Deal activity in the energy, utilities and resources sectors in the first six months of 2022 has been lower than we expected it to be at the beginning of the year, in terms of both the number of deals and the time it is taking to agree to a value and execute a deal.
The current lower velocity is unsurprising, given the uncertainty in deal pricing caused by inflation, interest rates, geopolitical unrest and volatility in commodity prices—all of which have increased since the beginning of the year. However, despite this uncertainty, we expect M&A activity to be robust in the near to medium term due to:
We continue to closely monitor discussions around the ethical stewardship of carbon-intensive assets and its potential impact on M&A activity. For example, although a number of companies have already taken steps to demerge or divest their more carbon-intensive assets from their other operations, growing unease that such actions can lead to higher carbon emissions and for longer has led to adverse investor reaction. Potential sellers of such assets will need to rigorously engage with a wide range of stakeholders and adjust their M&A strategy accordingly to avoid accusations of greenwashing and the risk of derailment of their divestment processes.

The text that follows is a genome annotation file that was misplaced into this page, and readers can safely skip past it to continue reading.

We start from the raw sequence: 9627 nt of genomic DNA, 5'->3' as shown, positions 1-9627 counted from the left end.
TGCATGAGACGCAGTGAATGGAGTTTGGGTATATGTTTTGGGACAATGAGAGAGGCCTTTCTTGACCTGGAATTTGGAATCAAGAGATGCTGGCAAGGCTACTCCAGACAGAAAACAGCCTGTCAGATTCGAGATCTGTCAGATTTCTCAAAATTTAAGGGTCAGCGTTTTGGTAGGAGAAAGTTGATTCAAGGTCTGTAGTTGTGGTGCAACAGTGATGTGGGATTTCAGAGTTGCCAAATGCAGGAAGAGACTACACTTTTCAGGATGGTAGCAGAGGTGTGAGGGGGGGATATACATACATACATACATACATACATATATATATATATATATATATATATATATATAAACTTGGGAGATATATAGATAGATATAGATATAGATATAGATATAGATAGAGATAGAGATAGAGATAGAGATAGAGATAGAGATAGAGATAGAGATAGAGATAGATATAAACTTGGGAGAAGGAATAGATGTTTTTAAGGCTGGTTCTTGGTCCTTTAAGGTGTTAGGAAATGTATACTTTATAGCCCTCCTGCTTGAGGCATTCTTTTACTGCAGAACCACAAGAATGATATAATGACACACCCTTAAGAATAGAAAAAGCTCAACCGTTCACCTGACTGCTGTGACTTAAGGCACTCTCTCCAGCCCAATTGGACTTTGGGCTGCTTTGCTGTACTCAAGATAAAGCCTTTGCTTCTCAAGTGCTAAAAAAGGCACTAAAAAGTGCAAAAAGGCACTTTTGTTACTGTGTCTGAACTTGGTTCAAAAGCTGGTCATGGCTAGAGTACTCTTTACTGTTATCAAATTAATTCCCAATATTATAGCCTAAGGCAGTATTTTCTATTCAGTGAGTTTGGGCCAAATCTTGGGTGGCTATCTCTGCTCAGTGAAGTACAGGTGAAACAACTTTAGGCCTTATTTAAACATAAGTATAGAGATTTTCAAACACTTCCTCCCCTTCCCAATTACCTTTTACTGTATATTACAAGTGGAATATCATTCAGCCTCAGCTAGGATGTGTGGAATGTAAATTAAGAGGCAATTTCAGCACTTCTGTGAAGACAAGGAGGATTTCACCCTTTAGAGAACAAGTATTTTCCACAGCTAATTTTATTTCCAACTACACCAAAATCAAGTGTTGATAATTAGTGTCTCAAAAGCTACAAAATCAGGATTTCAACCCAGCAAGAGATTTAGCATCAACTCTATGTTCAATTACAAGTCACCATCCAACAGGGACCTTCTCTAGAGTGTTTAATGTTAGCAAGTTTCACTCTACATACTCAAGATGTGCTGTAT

Recent global and macroeconomic events have put an even stronger spotlight on energy costs and availability amid the larger energy-transition landscape. Those companies with M&A strategies well-aligned to their corporate vision—particularly in high-growth areas such as renewables, carbon capture, battery storage, transmission infrastructure and other clean technologies—will be best placed to create value and sustained outcomes for stakeholders in the medium to long term.